Next, the client encrypts the document-encryption key using the public key from its key store (650). (Remember, only the private key from the key store need be encrypted with the key-encryption key. The public key may be stored in plaintext.) Finally, the client sends the encrypted document-encryption key to the server (660), the server stores this key (670), and the client discards the plaintext document encryption key (680).

After upload, the server has: (1) the key-encryption key; (2) the encrypted document-encryption key; and (3) the encrypted document. However, it cannot decrypt the document-encryption key because it does not have the key store, and it cannot decrypt the encrypted document because it cannot decrypt the document-encryption key. Thus, an attacker cannot obtain enough information from the server to learn the contents of the encrypted document. Note that the client did not need the key-encryption key to upload the document. Any person or computer who has the public key from the key store can upload documents to the server for secure storage; however, both the encrypted private key from the key store and the key-encryption key from the server are required to view these documents.

To view the encrypted document, the client (or any attacker) needs: (1) the key store; (2) the key-encryption key; (3) the encrypted document-encryption key; and (4) the encrypted document. The client has (1), while the server has (2), (3) and (4). An attacker must compromise both the client system and the server system to access the document contents.

It is appreciated that, at certain times, the client has all the information it needs to access and/or decrypt the encrypted keys and documents. Consequently, the client could store this information, and an attacker could succeed by compromising only the client. However, in most embodiments, the software the client uses to perform the encryption and decryption is sent from the server, and this software would not offer the client the opportunity to store the sensitive information. If the client nevertheless manages to do so, it has impaired its own security. Such self-inflicted impairment is not addressed by embodiments of this invention.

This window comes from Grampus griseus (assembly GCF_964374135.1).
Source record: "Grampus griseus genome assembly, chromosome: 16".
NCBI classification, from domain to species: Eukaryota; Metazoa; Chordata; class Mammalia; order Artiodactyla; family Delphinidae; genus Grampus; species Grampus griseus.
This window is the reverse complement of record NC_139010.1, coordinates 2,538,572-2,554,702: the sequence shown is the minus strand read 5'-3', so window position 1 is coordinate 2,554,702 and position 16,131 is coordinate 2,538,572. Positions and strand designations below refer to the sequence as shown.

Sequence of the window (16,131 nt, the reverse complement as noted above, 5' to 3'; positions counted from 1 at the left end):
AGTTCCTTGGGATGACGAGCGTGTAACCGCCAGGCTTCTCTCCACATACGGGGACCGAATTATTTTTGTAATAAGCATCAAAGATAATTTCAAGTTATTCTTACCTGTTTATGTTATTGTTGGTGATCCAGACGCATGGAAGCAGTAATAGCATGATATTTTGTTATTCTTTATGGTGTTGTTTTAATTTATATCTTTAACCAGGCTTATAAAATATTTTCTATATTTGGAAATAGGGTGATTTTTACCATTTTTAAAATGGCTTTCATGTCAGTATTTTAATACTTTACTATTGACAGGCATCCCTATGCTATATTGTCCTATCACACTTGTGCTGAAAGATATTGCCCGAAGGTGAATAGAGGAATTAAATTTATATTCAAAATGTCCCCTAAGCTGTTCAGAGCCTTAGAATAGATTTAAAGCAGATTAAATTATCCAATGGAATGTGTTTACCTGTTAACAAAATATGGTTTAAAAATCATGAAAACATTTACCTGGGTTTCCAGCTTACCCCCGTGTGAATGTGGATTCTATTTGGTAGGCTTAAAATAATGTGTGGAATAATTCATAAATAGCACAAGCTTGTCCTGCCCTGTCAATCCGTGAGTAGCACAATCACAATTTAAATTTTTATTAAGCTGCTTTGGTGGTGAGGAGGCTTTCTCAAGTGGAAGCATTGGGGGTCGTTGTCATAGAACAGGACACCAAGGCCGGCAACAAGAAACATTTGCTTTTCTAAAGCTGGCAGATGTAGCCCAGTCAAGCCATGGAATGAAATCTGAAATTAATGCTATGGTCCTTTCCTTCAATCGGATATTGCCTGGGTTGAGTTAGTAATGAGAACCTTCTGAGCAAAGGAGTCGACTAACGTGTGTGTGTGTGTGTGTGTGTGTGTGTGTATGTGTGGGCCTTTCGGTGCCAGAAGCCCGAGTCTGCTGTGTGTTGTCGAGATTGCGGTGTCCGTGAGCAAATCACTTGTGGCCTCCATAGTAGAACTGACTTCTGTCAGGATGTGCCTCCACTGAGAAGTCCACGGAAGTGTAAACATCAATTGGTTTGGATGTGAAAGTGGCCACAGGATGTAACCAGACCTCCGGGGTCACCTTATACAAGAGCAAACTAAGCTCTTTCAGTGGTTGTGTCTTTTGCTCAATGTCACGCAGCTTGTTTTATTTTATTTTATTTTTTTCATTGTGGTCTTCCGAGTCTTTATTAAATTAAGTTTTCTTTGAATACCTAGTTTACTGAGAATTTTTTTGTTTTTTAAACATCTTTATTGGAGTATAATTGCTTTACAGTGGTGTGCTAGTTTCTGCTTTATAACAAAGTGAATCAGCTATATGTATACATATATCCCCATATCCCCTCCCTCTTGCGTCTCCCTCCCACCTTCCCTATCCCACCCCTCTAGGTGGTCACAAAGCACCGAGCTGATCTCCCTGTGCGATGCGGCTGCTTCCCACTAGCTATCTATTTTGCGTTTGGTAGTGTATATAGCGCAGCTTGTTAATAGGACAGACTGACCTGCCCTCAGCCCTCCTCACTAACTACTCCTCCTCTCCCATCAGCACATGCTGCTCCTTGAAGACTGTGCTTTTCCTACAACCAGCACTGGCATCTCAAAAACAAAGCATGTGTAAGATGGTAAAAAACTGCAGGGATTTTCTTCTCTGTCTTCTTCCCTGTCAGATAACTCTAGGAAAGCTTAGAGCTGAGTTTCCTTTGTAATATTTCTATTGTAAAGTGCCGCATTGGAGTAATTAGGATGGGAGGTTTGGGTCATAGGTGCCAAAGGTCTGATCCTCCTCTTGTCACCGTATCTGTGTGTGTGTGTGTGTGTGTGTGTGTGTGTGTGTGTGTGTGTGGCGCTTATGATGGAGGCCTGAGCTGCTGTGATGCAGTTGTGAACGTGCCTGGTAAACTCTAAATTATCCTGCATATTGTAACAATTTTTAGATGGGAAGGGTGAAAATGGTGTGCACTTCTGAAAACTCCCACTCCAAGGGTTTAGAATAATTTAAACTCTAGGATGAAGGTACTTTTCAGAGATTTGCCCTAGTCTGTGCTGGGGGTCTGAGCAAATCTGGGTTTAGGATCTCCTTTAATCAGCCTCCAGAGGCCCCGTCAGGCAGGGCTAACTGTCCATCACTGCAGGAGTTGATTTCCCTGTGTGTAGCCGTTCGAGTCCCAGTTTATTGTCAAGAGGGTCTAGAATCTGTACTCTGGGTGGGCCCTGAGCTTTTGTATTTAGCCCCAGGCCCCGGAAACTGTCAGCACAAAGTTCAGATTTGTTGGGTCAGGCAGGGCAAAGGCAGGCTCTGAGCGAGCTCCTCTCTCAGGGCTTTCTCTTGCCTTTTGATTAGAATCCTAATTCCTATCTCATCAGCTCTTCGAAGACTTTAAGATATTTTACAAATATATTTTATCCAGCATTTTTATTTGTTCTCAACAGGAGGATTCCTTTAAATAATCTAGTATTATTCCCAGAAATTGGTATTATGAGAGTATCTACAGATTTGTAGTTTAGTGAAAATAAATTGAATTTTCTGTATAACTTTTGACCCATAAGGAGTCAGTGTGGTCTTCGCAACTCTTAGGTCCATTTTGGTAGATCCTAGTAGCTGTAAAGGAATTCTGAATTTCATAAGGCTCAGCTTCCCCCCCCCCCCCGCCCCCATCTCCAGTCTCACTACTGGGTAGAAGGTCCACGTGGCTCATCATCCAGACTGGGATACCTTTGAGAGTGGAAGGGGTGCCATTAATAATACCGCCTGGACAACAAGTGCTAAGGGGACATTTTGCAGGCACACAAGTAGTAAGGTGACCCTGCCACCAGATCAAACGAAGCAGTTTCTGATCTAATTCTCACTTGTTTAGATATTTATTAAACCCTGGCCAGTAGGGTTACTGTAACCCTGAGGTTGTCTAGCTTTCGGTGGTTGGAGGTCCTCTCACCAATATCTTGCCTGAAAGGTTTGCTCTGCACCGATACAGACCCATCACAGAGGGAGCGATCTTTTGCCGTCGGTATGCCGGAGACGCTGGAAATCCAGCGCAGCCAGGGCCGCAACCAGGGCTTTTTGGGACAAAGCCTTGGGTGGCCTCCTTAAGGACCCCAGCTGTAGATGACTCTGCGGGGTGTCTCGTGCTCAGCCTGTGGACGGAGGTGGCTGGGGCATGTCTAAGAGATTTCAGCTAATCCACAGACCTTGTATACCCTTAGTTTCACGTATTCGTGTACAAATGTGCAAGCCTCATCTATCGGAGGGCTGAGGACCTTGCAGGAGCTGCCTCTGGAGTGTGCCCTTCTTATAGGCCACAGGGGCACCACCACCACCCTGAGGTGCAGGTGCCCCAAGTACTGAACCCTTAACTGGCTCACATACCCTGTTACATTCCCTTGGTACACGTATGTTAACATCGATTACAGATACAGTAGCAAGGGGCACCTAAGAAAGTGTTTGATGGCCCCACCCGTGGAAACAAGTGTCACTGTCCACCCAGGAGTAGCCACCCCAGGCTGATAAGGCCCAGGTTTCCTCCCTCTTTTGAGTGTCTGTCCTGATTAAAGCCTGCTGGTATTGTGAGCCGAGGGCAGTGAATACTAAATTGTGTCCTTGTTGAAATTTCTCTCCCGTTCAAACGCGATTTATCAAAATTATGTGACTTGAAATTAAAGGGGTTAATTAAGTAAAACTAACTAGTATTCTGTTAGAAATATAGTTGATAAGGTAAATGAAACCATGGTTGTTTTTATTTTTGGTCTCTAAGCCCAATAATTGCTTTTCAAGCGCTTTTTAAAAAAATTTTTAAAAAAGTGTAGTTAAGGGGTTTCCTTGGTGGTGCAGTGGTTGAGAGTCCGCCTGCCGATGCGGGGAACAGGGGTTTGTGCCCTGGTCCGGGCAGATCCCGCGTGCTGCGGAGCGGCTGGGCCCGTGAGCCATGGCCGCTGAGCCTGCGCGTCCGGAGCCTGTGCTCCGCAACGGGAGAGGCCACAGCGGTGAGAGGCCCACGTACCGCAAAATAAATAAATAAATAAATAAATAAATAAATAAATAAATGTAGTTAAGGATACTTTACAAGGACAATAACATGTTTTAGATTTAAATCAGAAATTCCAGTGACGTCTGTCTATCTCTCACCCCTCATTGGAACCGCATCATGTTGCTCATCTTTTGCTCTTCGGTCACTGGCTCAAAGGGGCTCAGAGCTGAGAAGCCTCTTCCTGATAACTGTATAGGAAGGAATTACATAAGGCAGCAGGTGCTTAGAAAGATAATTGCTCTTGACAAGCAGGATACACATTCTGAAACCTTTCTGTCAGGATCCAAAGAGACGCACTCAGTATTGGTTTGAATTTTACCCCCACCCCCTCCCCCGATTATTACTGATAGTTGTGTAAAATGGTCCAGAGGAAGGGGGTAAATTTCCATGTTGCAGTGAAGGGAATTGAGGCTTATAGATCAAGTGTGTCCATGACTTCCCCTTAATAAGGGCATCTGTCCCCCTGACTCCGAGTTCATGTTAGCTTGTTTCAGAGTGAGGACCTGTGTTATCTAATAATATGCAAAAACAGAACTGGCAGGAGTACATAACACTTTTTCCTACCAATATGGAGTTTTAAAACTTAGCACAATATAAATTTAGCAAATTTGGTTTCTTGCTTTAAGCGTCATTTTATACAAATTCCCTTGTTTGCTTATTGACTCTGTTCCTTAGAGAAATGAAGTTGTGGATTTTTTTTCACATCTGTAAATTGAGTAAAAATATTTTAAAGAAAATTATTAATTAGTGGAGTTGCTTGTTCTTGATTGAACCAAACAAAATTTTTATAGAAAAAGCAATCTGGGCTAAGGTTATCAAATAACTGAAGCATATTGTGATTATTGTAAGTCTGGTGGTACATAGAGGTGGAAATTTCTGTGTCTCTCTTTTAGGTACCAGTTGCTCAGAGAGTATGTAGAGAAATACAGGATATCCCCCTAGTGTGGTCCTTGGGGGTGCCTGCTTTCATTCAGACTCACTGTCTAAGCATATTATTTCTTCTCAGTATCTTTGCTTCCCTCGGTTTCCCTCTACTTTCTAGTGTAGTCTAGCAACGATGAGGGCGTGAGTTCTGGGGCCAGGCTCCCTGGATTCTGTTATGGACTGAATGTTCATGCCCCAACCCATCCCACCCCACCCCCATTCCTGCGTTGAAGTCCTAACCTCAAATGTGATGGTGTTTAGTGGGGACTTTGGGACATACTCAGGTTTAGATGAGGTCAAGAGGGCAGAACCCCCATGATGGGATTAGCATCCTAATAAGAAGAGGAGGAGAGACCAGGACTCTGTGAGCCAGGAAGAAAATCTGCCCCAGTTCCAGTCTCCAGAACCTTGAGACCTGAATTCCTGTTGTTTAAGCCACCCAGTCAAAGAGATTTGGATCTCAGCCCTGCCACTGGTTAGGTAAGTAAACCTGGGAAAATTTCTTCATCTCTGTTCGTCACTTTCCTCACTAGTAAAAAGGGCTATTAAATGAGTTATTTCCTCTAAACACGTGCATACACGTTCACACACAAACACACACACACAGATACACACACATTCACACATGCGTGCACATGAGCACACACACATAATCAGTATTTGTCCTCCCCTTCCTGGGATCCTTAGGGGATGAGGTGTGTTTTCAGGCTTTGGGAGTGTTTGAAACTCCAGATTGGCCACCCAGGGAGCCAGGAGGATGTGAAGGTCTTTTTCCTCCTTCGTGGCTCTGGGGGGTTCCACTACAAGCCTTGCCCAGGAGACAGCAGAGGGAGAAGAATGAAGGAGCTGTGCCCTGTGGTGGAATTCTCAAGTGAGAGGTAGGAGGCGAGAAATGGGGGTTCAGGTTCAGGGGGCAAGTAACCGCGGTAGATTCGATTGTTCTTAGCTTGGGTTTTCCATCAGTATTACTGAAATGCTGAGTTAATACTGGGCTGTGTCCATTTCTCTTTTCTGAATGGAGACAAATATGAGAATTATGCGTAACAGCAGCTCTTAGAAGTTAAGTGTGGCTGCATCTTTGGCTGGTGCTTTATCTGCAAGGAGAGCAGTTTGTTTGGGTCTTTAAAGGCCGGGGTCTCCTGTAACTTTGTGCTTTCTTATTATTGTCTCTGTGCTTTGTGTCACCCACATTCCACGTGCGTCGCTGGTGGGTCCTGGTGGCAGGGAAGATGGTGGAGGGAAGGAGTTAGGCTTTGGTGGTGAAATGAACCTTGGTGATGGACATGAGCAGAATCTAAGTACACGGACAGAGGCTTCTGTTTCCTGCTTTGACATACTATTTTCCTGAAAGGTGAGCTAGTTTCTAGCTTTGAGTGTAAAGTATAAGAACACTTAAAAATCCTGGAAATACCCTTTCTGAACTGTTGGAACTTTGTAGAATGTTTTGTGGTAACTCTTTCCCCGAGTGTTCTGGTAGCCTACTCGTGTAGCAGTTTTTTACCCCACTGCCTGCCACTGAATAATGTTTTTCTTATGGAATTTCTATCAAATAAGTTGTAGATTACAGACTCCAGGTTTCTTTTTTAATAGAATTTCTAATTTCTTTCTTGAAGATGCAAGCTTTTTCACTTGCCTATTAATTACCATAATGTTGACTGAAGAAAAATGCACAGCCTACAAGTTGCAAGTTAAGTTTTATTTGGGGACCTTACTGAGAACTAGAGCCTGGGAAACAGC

This distribution of information among participants permits the server to control access to the securely-stored document, without any ability to view the document contents itself. FIG. 7 outlines a method by which a client can download and view a previously-uploaded encrypted document.

First, the client identifies itself to the server (710). For example, the client may send a username and a secret password, engage in a challenge/response protocol using a One-Time Password (“OTP”) token, or provide a biometric impression such as a fingerprint or retina image. Upon successful identification, the server provides the key-encryption key to the client (720). The client requests, and the server transmits, the encrypted document (730) and the encrypted document-encryption key (740). Now, the client has all the pieces of information necessary to recover the document plaintext, so it decrypts its private key from the key store using the key-encryption key (750) and then decrypts the document-encryption key using its private key (760). Finally, the client decrypts the document using the decrypted document-encryption key (770) and can display, print or save the plaintext document (780).

The foregoing protocol effectively separates the identification or authentication of the client from the ability to perform decryption. Both participants in the protocol have essential pieces of the puzzle, so an attacker must compromise both participants in order to obtain access to the secured documents.